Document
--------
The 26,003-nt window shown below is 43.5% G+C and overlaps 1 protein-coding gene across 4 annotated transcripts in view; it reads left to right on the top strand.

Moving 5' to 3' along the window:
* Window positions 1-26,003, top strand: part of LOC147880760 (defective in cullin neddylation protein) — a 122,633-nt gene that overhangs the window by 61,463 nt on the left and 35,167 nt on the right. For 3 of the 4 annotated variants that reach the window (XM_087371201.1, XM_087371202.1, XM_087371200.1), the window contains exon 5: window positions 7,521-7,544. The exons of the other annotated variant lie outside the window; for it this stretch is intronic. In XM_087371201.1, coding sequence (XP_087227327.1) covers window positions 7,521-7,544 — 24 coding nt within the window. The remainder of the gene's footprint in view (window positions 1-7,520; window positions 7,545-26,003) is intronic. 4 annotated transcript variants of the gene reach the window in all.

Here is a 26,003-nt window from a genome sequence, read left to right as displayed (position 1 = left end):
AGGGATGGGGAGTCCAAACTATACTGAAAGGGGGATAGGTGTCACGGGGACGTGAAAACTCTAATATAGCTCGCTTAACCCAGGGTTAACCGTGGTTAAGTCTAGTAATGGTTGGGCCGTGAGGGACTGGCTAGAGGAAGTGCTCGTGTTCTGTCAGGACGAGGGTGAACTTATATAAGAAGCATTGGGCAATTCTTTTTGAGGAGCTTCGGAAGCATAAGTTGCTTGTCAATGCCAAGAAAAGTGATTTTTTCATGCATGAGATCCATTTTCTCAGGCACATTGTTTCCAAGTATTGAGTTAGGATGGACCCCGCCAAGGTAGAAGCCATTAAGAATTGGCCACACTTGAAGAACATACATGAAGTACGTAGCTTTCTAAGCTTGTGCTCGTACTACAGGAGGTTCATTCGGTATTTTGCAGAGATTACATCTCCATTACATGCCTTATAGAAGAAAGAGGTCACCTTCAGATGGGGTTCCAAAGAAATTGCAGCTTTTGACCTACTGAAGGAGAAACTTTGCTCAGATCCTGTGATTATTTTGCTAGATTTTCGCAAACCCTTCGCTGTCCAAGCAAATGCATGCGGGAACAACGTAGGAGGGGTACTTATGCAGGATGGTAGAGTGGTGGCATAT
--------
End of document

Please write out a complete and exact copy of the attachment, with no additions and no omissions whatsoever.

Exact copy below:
The 26,003-nt window shown below is 43.5% G+C and overlaps 1 protein-coding gene across 4 annotated transcripts in view; it reads left to right on the top strand.

Moving 5' to 3' along the window:
* Window positions 1-26,003, top strand: part of LOC147880760 (defective in cullin neddylation protein) — a 122,633-nt gene that overhangs the window by 61,463 nt on the left and 35,167 nt on the right. For 3 of the 4 annotated variants that reach the window (XM_087371201.1, XM_087371202.1, XM_087371200.1), the window contains exon 5: window positions 7,521-7,544. The exons of the other annotated variant lie outside the window; for it this stretch is intronic. In XM_087371201.1, coding sequence (XP_087227327.1) covers window positions 7,521-7,544 — 24 coding nt within the window. The remainder of the gene's footprint in view (window positions 1-7,520; window positions 7,545-26,003) is intronic. 4 annotated transcript variants of the gene reach the window in all.

Here is a 26,003-nt window from a genome sequence, read left to right as displayed (position 1 = left end):
AGGGATGGGGAGTCCAAACTATACTGAAAGGGGGATAGGTGTCACGGGGACGTGAAAACTCTAATATAGCTCGCTTAACCCAGGGTTAACCGTGGTTAAGTCTAGTAATGGTTGGGCCGTGAGGGACTGGCTAGAGGAAGTGCTCGTGTTCTGTCAGGACGAGGGTGAACTTATATAAGAAGCATTGGGCAATTCTTTTTGAGGAGCTTCGGAAGCATAAGTTGCTTGTCAATGCCAAGAAAAGTGATTTTTTCATGCATGAGATCCATTTTCTCAGGCACATTGTTTCCAAGTATTGAGTTAGGATGGACCCCGCCAAGGTAGAAGCCATTAAGAATTGGCCACACTTGAAGAACATACATGAAGTACGTAGCTTTCTAAGCTTGTGCTCGTACTACAGGAGGTTCATTCGGTATTTTGCAGAGATTACATCTCCATTACATGCCTTATAGAAGAAAGAGGTCACCTTCAGATGGGGTTCCAAAGAAATTGCAGCTTTTGACCTACTGAAGGAGAAACTTTGCTCAGATCCTGTGATTATTTTGCTAGATTTTCGCAAACCCTTCGCTGTCCAAGCAAATGCATGCGGGAACAACGTAGGAGGGGTACTTATGCAGGATGGTAGAGTGGTGGCATAT